Triastek, a Chinese pharmaceutical company specializing in 3D printing, has finished the first First-in-Human (FIH) trial for their 3D printed drug, referred to as T21. This medication is developed to treat moderate to severe ulcerative colitis. It’s produced using Triastek’s own Melt Extrusion Deposition (MED) method, ensuring controlled drug release in the digestive tract.

In a joint effort, the University of Sydney and the Children’s Medical Research Institute (CMRI) successfully 3D printed functional human tissues that simulate organ architecture. By combining 3D photolithographic printing with various techniques in bioengineering and cell culture, they taught stem cells to become special.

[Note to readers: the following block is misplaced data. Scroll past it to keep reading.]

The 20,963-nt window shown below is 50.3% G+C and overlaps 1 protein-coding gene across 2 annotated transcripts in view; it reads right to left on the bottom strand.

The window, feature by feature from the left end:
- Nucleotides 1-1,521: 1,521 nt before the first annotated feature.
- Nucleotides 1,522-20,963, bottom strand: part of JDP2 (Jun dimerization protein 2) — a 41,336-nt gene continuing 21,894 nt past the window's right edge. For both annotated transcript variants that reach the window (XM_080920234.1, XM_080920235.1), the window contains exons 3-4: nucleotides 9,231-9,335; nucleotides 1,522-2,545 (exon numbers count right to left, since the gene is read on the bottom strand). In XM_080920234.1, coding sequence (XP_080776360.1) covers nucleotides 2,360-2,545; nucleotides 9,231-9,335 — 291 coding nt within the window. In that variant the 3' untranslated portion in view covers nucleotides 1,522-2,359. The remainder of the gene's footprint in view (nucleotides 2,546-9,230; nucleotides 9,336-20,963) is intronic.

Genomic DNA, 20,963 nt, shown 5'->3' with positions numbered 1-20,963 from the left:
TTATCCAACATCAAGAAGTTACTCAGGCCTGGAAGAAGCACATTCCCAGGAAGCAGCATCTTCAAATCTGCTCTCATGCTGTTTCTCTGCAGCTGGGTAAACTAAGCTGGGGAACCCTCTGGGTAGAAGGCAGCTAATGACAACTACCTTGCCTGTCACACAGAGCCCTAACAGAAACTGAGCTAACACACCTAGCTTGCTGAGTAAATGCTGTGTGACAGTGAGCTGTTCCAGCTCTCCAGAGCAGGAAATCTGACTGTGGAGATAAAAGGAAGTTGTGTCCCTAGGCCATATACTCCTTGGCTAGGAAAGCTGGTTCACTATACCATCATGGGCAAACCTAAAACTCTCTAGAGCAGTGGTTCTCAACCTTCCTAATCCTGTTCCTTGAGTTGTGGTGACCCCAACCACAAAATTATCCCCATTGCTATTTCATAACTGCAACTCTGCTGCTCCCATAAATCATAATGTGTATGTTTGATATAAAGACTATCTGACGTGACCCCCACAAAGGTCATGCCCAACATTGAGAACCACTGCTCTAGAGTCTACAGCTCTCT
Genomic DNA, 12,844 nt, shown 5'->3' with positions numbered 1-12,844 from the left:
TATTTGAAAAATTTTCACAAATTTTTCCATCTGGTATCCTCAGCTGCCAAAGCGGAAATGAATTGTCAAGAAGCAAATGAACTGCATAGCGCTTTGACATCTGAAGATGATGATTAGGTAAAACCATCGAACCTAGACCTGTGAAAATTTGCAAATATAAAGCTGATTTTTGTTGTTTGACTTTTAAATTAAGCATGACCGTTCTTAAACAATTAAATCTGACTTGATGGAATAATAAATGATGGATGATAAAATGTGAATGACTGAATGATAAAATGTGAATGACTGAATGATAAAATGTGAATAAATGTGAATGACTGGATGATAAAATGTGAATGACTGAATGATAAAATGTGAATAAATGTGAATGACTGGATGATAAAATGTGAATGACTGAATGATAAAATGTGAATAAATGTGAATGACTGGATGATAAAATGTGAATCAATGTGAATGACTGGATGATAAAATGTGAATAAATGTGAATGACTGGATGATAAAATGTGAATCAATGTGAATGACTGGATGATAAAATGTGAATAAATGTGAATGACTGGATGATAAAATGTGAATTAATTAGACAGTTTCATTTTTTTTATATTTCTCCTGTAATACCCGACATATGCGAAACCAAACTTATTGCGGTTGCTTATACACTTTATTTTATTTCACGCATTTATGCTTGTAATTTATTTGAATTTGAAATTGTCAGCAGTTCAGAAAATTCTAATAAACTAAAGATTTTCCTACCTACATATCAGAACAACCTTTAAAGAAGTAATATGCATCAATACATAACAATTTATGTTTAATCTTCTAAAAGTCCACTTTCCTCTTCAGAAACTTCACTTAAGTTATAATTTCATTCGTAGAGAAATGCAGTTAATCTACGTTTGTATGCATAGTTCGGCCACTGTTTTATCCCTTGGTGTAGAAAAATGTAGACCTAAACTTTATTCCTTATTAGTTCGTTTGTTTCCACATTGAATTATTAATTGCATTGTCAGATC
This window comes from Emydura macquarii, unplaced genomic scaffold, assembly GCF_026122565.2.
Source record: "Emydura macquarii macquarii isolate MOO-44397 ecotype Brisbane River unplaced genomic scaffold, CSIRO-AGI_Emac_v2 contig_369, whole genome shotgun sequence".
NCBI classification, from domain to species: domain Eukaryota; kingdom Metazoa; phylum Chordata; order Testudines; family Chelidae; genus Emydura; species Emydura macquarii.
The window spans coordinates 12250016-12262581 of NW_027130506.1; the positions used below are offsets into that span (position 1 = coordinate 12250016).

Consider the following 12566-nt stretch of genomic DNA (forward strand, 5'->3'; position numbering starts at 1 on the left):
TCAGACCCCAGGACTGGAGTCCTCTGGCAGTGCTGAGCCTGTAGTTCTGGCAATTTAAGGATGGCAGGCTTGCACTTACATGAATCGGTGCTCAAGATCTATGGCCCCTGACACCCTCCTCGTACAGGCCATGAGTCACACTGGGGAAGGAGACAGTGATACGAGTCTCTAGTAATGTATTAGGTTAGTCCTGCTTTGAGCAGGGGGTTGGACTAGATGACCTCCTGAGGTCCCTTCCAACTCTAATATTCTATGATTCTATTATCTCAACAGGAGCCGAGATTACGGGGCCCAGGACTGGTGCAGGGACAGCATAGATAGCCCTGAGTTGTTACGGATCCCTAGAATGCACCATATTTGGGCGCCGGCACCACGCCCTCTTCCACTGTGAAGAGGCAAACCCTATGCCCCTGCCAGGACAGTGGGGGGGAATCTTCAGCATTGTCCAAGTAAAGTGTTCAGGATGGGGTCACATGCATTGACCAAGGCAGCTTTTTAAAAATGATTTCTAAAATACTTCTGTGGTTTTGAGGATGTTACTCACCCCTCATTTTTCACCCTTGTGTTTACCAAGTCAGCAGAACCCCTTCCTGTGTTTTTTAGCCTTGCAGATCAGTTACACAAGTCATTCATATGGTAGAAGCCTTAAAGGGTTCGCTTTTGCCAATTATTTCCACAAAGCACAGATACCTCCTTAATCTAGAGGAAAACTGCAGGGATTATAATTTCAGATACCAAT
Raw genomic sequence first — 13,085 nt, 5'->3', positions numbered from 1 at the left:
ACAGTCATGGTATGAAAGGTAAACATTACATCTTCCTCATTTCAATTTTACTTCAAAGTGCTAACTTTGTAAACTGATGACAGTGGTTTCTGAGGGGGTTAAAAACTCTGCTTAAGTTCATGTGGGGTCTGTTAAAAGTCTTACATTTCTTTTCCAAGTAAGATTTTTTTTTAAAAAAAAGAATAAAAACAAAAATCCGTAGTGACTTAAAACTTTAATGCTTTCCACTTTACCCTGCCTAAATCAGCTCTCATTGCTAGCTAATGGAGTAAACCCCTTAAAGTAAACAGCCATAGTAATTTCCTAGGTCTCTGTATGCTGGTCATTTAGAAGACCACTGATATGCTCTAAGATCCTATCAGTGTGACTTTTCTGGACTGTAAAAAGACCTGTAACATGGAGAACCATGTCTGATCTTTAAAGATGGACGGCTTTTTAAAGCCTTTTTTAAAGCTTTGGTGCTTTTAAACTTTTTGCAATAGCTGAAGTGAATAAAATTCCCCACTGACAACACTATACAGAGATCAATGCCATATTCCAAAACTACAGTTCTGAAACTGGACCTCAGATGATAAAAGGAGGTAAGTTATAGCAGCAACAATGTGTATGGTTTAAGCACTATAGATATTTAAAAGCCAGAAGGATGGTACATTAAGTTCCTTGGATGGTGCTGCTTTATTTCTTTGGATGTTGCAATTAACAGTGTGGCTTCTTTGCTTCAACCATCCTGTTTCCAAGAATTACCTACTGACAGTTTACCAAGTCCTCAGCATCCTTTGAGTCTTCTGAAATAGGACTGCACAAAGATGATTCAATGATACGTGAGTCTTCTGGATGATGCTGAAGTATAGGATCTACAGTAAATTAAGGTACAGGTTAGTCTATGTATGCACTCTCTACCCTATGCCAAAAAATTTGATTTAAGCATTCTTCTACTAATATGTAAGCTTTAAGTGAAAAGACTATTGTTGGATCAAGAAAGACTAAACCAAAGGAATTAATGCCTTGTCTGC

The researchers generated minute mechanical and chemical signals to guide the cells into organizing organ-like structures accurately. This innovative approach was used to construct a bone-fat assembly that mirrors bone structure and tissues that reflect early mammalian development processes.

In related news, a team of researchers from the Queen’s University Belfast crafted 4D printed breast implants as a treatment for breast cancer. This exploration supposedly marked the inaugural application of 4D printing in the creation of breast implants.

Thanks to the use of “smart materials” that can morph after 4D printing, these implants can be set to alter size to more accurately fit into a patient’s tissue cavity. Plus, the 4D printed implants can directly discharge chemotherapy drugs at the point of need.

Merger and acquisition activity

Merger and acquisition events again ruled the 3D printing news cycle. The saga among Stratasys, 3D Systems, Nano Dimension, and Desktop Metal extended into its fourth successive month in August.